Dan Kildee and Debbie Dingell Push Funding for Domestic Semiconductor Production

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WASHINGTON DC, August 2, 2021 ~ Congressman Dan Kildee and Congresswoman Debbie Dingell are pushing a bill to spend $2 billion dollars on emergency funding for domestic semiconductor manufacturing. The bill was introduced July 28 by Dingell.

The global shortage has caused shutdowns at auto plants, and has caused many short term layoffs in Michigan. According to AlixPartners, the production blow is threatening to drop global auto production by nearly 4 million vehicles globally by the end of 2021, costing nearly $110 billion industry wide.

The market is distorted right now by low cost foreign produced material. [Chipmakers] need incentives in order to get private industry here to see the benefit of making the investment in the production capacity,” said Kildee to 760 WJR’s Kevin Dietz. “Congress has to act in order to provide for that.”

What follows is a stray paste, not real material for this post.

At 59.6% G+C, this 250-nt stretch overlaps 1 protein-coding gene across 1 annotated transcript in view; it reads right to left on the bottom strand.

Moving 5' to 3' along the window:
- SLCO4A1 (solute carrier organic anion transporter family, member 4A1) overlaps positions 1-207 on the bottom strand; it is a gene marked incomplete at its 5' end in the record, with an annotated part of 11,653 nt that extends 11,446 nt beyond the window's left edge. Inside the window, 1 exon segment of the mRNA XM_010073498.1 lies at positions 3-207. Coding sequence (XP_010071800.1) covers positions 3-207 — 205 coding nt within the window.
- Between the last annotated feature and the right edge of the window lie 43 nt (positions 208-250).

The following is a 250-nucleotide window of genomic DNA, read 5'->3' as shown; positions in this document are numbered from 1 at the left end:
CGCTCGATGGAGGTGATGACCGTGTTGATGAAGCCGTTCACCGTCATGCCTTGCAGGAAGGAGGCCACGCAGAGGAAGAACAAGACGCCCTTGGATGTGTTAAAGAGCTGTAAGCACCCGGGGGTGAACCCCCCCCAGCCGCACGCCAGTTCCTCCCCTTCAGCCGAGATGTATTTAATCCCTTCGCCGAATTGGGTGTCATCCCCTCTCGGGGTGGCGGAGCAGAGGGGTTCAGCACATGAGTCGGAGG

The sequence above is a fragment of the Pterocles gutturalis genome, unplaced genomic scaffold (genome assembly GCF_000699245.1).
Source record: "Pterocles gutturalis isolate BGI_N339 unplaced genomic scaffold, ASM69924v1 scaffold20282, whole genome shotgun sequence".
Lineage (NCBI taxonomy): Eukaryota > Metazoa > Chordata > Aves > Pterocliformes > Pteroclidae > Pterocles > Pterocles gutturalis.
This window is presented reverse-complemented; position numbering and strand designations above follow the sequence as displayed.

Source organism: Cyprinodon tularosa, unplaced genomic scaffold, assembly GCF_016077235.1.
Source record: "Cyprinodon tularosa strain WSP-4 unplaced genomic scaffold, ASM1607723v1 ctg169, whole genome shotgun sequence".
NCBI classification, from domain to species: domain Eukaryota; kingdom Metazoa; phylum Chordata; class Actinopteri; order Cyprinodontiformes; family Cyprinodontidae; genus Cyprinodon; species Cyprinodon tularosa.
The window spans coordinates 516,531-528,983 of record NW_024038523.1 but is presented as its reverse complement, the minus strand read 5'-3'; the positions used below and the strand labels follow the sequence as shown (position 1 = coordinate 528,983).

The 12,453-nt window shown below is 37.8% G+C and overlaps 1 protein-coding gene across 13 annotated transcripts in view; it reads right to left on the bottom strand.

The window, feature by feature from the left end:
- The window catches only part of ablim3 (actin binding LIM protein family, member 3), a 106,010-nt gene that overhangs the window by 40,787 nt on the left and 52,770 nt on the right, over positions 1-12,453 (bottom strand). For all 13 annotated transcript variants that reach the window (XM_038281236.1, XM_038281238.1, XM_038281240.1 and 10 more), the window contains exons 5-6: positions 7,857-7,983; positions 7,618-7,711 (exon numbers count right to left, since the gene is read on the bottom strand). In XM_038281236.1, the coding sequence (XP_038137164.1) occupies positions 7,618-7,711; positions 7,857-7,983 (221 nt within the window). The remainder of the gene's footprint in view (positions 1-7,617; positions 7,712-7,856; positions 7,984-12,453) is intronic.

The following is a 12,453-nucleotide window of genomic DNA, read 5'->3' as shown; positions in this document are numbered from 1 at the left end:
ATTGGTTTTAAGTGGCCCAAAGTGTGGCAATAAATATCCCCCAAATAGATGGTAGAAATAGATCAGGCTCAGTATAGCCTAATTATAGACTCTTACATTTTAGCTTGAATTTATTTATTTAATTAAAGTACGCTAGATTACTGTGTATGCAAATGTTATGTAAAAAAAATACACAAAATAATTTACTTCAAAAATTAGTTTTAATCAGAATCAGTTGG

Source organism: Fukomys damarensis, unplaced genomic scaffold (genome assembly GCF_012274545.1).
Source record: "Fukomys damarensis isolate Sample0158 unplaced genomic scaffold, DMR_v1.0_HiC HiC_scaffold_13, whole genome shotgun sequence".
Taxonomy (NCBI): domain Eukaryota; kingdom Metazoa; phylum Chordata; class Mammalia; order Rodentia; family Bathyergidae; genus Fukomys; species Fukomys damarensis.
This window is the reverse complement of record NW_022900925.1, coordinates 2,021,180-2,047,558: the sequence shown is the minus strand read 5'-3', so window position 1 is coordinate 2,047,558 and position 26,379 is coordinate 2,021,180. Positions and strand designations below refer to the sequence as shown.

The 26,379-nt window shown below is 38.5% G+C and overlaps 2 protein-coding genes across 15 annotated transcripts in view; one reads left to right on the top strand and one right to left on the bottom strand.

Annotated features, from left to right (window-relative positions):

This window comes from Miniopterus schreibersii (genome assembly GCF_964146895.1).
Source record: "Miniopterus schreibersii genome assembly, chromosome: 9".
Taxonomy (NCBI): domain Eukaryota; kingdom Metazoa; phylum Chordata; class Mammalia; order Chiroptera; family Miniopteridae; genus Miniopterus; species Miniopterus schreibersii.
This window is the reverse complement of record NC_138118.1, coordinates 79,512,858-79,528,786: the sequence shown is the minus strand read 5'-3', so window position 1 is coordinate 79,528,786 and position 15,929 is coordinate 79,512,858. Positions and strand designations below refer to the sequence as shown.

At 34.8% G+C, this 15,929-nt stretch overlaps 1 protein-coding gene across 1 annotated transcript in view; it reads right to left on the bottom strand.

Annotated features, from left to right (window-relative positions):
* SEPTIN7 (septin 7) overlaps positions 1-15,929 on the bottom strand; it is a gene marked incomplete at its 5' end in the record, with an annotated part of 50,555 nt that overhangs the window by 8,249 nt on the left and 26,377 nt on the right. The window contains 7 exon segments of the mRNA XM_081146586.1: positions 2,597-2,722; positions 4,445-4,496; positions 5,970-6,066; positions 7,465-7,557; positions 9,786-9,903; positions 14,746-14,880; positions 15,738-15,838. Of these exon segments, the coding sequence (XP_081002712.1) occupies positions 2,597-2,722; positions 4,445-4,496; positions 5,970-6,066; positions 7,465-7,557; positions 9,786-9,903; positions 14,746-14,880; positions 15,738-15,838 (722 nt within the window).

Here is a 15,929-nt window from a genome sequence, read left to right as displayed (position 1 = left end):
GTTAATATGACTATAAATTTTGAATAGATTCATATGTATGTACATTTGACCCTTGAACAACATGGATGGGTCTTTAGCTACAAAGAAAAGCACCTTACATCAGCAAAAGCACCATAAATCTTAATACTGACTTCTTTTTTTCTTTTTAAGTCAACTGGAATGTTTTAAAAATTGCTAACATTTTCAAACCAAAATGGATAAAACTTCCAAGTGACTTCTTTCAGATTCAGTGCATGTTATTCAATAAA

August 2, 2021 ~ Congressman Dan Kildee tells Kevin Dietz about his support for a bill to spend $2 billion dollars on emergency funding for domestic semiconductor manufacturing.

Funding under the bill would chip manufacturing specifically for types of chips to be used in consumer and commercial vehicles.

United Auto Workers (UAW) Spokesman Brian Rothenberg has stated that the UAW supports the legislation.

Nearly 20 years ago, the United States produced more than one-third of semiconductor chips globally. Now only 12% are made in the U.S., and companies have become increasingly reliant on China and other Asian countries for these important components.

The pandemic, increased chip demand, fires at a semiconductor facility in Japan, and droughts in Taiwan were all factors in the shortage we are currently facing.

While this, a group of five Republicans and 12 Democrats are joined together to push House Speaker Nancy Pelosi and Minority Leader Kevin McCarthy to move the house to fund domestic semiconductor production.

Let’s supply the American auto industry with what it needs, and try to avoid what could be a really tough period if we don’t address it now.”